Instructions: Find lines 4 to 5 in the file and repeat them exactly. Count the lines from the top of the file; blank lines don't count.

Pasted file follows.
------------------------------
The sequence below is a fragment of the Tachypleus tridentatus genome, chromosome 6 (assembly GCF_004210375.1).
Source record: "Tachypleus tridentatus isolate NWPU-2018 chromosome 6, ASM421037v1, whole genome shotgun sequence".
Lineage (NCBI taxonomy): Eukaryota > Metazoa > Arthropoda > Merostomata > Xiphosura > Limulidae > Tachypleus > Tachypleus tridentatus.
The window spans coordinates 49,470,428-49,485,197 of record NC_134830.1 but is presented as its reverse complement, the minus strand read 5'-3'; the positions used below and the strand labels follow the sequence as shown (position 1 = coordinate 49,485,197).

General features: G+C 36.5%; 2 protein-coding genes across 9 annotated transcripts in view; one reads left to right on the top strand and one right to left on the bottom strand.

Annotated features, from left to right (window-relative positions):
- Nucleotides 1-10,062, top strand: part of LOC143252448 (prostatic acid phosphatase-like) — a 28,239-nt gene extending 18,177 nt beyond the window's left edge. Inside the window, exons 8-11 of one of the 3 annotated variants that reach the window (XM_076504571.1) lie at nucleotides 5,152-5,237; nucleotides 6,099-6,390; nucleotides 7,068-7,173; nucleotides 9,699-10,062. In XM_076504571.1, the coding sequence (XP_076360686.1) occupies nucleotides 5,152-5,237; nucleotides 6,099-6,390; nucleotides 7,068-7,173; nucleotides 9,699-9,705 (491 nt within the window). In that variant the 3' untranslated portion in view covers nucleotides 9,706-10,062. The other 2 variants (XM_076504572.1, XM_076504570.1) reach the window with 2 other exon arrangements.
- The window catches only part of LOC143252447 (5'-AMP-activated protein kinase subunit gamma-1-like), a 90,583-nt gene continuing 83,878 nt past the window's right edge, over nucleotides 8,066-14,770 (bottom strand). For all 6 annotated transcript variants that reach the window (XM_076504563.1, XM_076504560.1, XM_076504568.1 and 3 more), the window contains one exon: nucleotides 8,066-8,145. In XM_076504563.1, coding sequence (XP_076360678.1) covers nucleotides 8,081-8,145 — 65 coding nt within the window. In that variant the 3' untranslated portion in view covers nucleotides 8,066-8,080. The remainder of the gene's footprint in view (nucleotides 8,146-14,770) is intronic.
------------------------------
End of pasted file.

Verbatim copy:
The window spans coordinates 49,470,428-49,485,197 of record NC_134830.1 but is presented as its reverse complement, the minus strand read 5'-3'; the positions used below and the strand labels follow the sequence as shown (position 1 = coordinate 49,485,197).

General features: G+C 36.5%; 2 protein-coding genes across 9 annotated transcripts in view; one reads left to right on the top strand and one right to left on the bottom strand.